As the office and official residence of the Queen, Buckingham Palace is one of London's most famous landmarks. The Changing the Guard ceremony takes place each day from May to July and alternate days throughout the rest of the year, where you can see the royal guards in action. During August and September the Queen opens her home to visitors, giving you the chance to view the opulent State Rooms, the lush Garden and this year the special exhibition Diamonds: A Jubilee Celebration.

Queen Elizabeth, the Queen Mother, fell for the isolated charm of this abandoned Scottish castle while mourning the death of her husband King George VI and decided to save it. She renovated and restored the building and created the beautiful gardens. The castle, which is located in the very north of Scotland, is still set out as the Queen Mother had it. Within the Great Wall of Mey there's a working garden, where fruit and vegetables are grown and used in the castle kitchen. Don't miss the exhibition throughout Easter 2012 in the Chauffeur's Cottage, where the Queen Mother's chauffeur used to stay. The display will showcase works of three themes - The Queen Mother in the parish, The Queen Mother in the county and the Diamond Jubilee.

Prince Charles' home at Doughton is a charming example of an English country retreat. It's well-known for its pretty garden, designed by Prince Charles himself, which has over 30 varieties of plants in the wild flower meadow, vegetables like Charlotte potatoes and spring cabbage, which are favoured by Prince Charles growing in the Walled Kitchen Garden and wildlife thriving in the environment. Tours of the gardens are available between April and October. In the Highgrove Shop you can buy high-quality goods ranging from spirits to silver, with all proceeds going to charity.

This pretty seaside palace on the Isle of Wight is a true gem and a must-visit to discover the island's royal history. Osborne House was once a holiday retreat for the Queen's great-great-grandmother Queen Victoria and her nine children. The Italianate-style house has lots of stunning features, like the terraces, cottages and spectacular views over the Solent. Don't miss the Swiss Cottage Garden located three quarters of a mile from the main house. Its timber house was built in 1853 so that the royal children could experience being 'ordinary citizens'.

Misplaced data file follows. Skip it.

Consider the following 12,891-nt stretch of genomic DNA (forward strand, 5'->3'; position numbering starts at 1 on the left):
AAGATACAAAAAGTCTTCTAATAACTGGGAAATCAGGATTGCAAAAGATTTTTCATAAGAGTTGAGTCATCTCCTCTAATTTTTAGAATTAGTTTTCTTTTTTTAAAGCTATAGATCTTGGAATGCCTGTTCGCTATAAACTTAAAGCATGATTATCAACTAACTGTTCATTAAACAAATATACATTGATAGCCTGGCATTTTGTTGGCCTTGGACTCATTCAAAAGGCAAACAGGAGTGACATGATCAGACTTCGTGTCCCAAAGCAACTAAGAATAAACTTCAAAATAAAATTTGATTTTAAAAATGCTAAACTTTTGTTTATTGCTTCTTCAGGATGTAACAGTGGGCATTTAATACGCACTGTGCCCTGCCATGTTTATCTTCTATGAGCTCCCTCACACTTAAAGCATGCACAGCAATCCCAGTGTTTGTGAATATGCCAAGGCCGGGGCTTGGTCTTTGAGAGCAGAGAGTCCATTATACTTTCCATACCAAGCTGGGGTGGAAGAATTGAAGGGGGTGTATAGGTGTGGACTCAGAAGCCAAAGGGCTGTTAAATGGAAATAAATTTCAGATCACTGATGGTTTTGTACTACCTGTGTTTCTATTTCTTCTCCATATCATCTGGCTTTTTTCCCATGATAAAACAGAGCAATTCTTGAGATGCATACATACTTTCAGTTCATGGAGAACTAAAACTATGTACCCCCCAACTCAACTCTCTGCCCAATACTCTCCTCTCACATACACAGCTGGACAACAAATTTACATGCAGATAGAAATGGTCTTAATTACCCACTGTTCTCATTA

Visit boys' school Eton College in Windsor, which Princes William and Harry attended and discover the ancient buildings that date back to the 1400s. The School Yard lies at the heart of the school, the Lower School was the first classroom to be built and is still in use and the College is where Foundation Scholars were and still are housed. You can also visit the College Chapel and marvel at its Perpendicular Gothic architecture and explore the original dining hall, College Hall. Don't forget to stop at the Museum of Eton Life in the vaulted undercroft of College Hall. It contains over 400 exhibits illustrating the life and history of Eton since it was founded in 1440.

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The Public Accounts Committee has been scrutinising the Royal finances. The family is given £31 million a year to fund royal duties, pay staff and maintain the palaces, but last year it overspent by a massive £2.3 million.

According to the BBC this meant they had to dip into their reserves - leaving them at a historically low level of contingency. There's just £1 million left in the coffers - compared to 2001 when there was £35 million spare. Chairwoman Margaret Hodge said: "They're spending above their means, they're dipping into the reserves and the balance now stands at an all-time low."

The Royal family made £11.6 million last year, but the MPs said they could do more. One of their suggestions was to open up Buckingham Palace whenever the Queen was not at home. At the moment half a million people visit during August and September, but the MPs would like to see more paying customers through the doors.

It's hard to know how workable this will be, and how easy it would be to prepare the palace for a couple of weeks at a time. However, there are plenty of aristocrats happily sharing space with tourists at country houses around the UK. They prepare the state rooms for customers and ramble around the rest of the building in peace.

It would be a major step for the Royals to have to do the same, but there is a real risk if nothing is done. One major criticism in the report was that buildings are not being properly looked after at the moment. The Telegraph reported that staff were catching rain in buckets to protect art and antiquities, while out-of-date heating systems means the Queen faced heating bills of £774,000 a year.

It may seem bizarre to think of the Royal Family running out of money. However, it's not the first time the notion has been raised. In 2009 the Queen had to borrow £6.5 million from the reserve, and commentators were predicting that the family would be broke by 2012.

And opening the palace to tourists is arguably one of the less dramatic steps royalty has taken in the past when money was tight. Charles I had a weakness for paintings and a habit of getting into expensive wars. Finances were one of the key reasons why he fell out with parliament in the first place - which sowed the seeds for the Civil War.

Meanwhile, before George IV took the throne, he ran up enormous debts. Parliament had to pay off the equivalent of £17 million.

And even Queen Victoria's father Edward Duke of Kent had money troubles. He and his wife ran out of money when Victoria was a baby, and were forced to move into a modest family house to make ends meet.